Miller shared an important tactic. “Say you are launching on a Sunday,” he said. “Do not announce to the world until Monday. Have the people you have talked to personally and who are ready to commit, do so on Sunday. That way on Monday when you make your announcement, people don’t see zero dollars. You need the aura of success when you’re launching.”
The panel agreed that the use of hashtags in campaigns was crucial.
Ashley said that it’s amazing who responds when you just use the hashtag #crowdfunding. “Photo tweets are great, too,” she said, “and don’t feel bad about using somebody else’s hashtag. Nobody owns them.”
She did correct herself later, saying that there are a few trademarked hashtags. Research I did indicated that this is something of a gray area.
Miller urged people to be respectful of other’s hashtags. For his show L.A. Beer, the logical hashtag was #LABEER. “This was already being used by Los Angeles area brewers to promote their events, so we tried to use it in a generous and respectful way.” He added, “You should have at least a dozen hashtags you hit regularly.”
Ashley pointed out that if you can get your hashtag to trend globally, this is important. “Screencapture it,” she said, “and share the graphic. It shows you are powerful.”
Norris pointed out that campaigns go through phases. “You’ll see an immediate surge,” she said, “then it dips for a while, then there’s a surge at the end. Keep the energy in your tweets and Facebook. Keep it going. You might go five days with nothing. People need to feel they have to donate. That’s why it peaks at the end.”
Ashley quipped, “A watched pot never boils. That applies to crowdfunding, too.”
Rewarding Your Backers
Rewarding your backers has been a key part of online fundraising. The panel agreed that finding the right mix of rewards was critical and that live events are helpful.
Miller suggested having a premier party for your campaign in order to cultivate local relationships. Norris agreed. “Have a raffle at the event,” she said, “and try to put together big gift bags from local stores. You promote the stores and they help you.”
Miller added that if you’re lucky, your community is not in it for the awards, but have them anyway. “It is great pre-marketing,” he said, “if people are wearing your t-shirts around before the campaign officially begins.”
Ashley shared a negative example: “We had 18 donation levels on one campaign. Don’t do this. Too many of the levels didn’t work. We also didn’t have a name your own donation option. We simplified and added a ‘name your own amount’. That option saved us. People began throwing $500 donations at us.”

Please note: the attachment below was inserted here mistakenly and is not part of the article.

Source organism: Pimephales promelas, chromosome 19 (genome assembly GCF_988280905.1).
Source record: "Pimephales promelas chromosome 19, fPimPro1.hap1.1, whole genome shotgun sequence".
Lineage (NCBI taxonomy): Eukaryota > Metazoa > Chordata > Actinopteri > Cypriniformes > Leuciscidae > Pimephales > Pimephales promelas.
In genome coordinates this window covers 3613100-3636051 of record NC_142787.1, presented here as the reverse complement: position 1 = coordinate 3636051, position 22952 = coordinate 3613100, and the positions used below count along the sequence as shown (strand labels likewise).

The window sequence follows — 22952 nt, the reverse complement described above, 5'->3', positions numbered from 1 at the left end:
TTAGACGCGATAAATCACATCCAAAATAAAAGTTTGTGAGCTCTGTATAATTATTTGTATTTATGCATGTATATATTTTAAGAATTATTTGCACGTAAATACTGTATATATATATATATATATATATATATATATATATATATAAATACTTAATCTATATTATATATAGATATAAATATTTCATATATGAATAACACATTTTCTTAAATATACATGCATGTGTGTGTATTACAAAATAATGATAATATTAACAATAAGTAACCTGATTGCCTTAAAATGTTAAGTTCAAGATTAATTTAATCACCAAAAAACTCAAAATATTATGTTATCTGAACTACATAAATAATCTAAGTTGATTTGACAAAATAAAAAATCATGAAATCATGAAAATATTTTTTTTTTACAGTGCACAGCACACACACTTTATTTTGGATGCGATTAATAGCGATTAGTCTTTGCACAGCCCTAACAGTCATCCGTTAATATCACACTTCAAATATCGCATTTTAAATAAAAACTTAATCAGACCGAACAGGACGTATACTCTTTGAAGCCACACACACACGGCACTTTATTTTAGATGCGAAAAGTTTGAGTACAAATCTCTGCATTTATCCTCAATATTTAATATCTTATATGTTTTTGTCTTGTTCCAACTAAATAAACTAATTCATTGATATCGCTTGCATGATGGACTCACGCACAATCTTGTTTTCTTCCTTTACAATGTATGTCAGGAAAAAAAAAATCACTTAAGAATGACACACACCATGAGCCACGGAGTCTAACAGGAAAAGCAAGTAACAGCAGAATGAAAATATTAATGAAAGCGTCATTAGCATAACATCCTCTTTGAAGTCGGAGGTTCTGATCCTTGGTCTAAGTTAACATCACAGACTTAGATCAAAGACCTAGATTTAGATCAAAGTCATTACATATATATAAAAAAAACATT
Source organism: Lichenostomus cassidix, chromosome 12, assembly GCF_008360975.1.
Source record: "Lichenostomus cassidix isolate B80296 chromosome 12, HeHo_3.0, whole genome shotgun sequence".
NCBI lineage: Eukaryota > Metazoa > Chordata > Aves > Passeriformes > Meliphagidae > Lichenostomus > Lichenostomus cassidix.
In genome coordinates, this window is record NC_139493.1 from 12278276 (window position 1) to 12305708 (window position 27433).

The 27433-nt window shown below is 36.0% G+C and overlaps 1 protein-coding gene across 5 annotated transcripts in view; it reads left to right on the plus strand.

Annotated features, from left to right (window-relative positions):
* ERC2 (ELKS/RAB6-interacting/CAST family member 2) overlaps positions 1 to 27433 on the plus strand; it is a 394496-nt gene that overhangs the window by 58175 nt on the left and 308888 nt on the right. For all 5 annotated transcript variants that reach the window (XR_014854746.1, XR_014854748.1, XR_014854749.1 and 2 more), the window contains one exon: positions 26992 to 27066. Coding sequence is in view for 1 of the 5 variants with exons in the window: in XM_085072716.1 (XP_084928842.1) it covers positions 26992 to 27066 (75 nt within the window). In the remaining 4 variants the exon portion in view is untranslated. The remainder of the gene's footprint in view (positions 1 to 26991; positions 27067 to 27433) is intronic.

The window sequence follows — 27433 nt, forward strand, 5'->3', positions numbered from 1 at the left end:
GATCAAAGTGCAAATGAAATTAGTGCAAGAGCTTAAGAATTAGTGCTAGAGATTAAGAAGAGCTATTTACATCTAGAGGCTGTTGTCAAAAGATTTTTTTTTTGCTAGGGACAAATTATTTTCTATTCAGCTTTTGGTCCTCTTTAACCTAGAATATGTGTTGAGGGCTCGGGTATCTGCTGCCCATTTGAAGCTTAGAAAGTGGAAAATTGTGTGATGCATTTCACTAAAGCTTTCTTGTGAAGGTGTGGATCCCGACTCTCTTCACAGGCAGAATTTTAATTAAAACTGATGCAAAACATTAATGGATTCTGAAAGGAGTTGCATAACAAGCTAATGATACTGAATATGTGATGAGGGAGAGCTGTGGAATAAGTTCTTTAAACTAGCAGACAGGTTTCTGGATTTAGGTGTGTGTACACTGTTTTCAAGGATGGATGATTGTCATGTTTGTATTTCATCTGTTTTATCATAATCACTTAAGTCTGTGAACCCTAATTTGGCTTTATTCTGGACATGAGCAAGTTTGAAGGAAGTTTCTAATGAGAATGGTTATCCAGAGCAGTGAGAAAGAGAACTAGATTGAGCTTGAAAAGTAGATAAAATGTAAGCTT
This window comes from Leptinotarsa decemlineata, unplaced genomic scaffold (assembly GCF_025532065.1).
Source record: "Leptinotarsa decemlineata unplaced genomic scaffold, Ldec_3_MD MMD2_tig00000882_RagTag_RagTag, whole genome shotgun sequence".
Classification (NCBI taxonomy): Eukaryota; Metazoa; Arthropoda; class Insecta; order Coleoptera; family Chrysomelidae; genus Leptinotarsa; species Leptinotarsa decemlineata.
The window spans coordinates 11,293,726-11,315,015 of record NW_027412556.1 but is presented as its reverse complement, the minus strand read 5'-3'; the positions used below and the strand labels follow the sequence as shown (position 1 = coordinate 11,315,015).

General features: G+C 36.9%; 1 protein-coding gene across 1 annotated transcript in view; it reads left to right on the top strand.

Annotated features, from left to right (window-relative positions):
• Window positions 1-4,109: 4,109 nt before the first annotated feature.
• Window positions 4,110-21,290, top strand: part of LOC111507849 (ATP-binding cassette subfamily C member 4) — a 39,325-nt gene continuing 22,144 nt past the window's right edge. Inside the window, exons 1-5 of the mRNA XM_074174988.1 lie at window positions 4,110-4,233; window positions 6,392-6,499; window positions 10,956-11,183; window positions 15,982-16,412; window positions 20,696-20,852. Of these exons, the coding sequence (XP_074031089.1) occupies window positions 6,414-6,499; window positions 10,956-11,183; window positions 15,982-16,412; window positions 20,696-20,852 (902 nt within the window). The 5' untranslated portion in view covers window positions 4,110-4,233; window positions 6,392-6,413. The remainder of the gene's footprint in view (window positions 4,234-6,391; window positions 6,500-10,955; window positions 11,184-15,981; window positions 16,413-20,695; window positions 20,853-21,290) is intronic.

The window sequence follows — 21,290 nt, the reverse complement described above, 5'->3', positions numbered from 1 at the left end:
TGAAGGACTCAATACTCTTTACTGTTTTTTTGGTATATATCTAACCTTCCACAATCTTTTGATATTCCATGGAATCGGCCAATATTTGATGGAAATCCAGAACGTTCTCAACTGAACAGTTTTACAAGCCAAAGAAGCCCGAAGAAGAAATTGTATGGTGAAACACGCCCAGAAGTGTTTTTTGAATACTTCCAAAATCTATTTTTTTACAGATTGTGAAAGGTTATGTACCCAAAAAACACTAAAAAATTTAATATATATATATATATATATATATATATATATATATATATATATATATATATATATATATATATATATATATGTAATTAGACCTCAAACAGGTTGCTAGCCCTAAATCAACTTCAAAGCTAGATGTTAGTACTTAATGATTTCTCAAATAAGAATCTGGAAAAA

Ashley also pointed out that “experiential” rewards worked well, such as invitations to premier parties, opportunities to be on the set, and individualized director’s chairs to sit in.
Finishing Your Project
Norris said, “The most important lesson I’ve learned from crowdfunding is just keep going and have those contingency budgets so that you can make something.”
The panel explained that contingency budgets give you a range of options. You may want to make a project for $10,000, but you should have back-up plans if you only raise only $8,000 or $6,000.
Miller advised, “Be realistic. In the collaborative world of social capital it is much better to successfully fund a $1,000 project than to unsuccessfully fund a $2,000 project. Get one success, then you can move to the next level.”
The panel agreed that having a fiscal partner who is a non-profit is great if you can arrange it. The IRS considers crowdfunding normal income, so it is important to track all your expenses.
Miller mentioned that some campaigns are started for post-production. “And there’s no shame in that,” he said, “especially for film, there are so many variables. Sometimes you just need a little bit more to finish.”
Norris agreed. “It’s pretty common for finishing funds,” she said. “We’re going to do a crowdfunding to finance our festival run.”
Miller reminded Ashley that on a panel yesterday she said that for a crowdfunding project, “90 percent is building your community, 10 percent is creating your show.”
Ashley nodded. “Whatever topic you’re passionate about,” she said, “there is probably a group of people already organized around it. I bought a farm and then an old Ford 8n tractor. To my surprise, I discovered there were 80,000 people for whom old tractors were a hobby.”
Miller concluded, “The idea of artists going to the community to fund their art isn’t new. The Coen brothers did it years ago, going to groups of Midwest dentists. It worked for them. You can do it, too.”